logo
menu

Researchers argue bioenergy crops could damage biodiversity

news item image

Research from Durham University has suggested that the increasing use of bioenergy could be just as damaging to global biodiversity as climate change.

Durham University researchers have suggested that familiar UK species including red squirrels, hedgehogs and red grouse could be affected by the increasing use of bioenergy. Researchers use palm oil production having a detrimental impact on orang-utan populations as an example of how bioenergy could affect wildlife if used excessively.

The university researchers suggest that if bioenergy were to be made more widely available, there would need to be an increase in the amount of bioenergy crops that are grown. Maize and palm oil would have to be produced on much larger scales.

Investigation into the potential impacts of land-use change that would be associated with growing more bioenergy crops has been studied. The study looks into the impact on all amphibians, birds and mammals on the planet.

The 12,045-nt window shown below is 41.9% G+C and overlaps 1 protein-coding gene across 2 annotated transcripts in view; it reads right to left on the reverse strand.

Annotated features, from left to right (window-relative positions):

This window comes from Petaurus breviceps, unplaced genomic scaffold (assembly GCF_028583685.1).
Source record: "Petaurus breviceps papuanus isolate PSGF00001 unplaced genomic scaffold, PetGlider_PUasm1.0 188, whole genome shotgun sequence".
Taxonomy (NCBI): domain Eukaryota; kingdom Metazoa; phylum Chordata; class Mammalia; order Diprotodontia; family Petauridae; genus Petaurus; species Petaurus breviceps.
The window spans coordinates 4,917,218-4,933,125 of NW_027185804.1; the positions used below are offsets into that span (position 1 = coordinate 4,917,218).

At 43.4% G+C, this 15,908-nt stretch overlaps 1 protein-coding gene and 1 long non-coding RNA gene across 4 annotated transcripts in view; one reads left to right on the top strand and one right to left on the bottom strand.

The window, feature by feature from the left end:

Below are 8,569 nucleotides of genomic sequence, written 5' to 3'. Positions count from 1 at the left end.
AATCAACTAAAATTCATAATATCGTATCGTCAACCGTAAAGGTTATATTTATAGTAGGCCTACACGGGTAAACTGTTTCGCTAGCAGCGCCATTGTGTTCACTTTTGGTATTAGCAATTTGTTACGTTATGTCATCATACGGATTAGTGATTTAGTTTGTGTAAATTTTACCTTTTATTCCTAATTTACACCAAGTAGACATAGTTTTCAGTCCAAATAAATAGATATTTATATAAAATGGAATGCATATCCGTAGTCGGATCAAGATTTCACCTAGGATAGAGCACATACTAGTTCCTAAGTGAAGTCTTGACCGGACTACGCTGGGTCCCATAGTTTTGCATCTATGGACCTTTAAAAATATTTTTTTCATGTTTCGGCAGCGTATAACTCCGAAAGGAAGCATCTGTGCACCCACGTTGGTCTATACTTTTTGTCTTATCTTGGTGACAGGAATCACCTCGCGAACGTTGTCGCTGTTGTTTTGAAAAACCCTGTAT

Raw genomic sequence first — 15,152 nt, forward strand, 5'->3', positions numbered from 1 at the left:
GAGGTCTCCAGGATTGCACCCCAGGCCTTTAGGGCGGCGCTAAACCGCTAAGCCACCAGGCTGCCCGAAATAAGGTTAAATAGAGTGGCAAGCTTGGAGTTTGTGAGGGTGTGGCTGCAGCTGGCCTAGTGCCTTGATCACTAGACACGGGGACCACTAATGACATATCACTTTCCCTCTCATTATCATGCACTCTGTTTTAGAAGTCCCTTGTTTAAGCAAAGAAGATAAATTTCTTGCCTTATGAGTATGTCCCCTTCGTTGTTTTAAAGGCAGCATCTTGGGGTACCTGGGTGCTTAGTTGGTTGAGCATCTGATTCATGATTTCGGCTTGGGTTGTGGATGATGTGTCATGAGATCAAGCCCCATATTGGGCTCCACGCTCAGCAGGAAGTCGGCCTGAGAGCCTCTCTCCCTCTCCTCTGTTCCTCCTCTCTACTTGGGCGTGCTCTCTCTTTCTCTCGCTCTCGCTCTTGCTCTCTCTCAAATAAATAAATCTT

Researchers say that they have found that together, both climate change and large-scale expansion of bioenergy crop growth would threaten habitats of approximately 36% of the before mentioned species.

Responding to the study, head of Biomass UK and a part of the Renewable Energy Association, Benedict McAleenan told Bioenergy Insight, “This is a useful study that shows the risks of not having robust regulation in place. But several governments have put in place monitoring and regulatory systems to protect biodiversity and avoid damaging land use change. The EU’s Renewable Energy Directive and the UK’s Sustainability Criteria are good examples. On top of that, certification schemes like the Sustainable Biomass Program help to prevent negative outcomes.

“The authors’ proposed solution – simply to use less energy – is a bit simplistic. We need well-regulated bioenergy from lots of different types of feedstock, as well as smarter management of energy supply and demand, more renewables and new technologies like carbon capture – all of which are helped by having bioenergy in the energy mix.”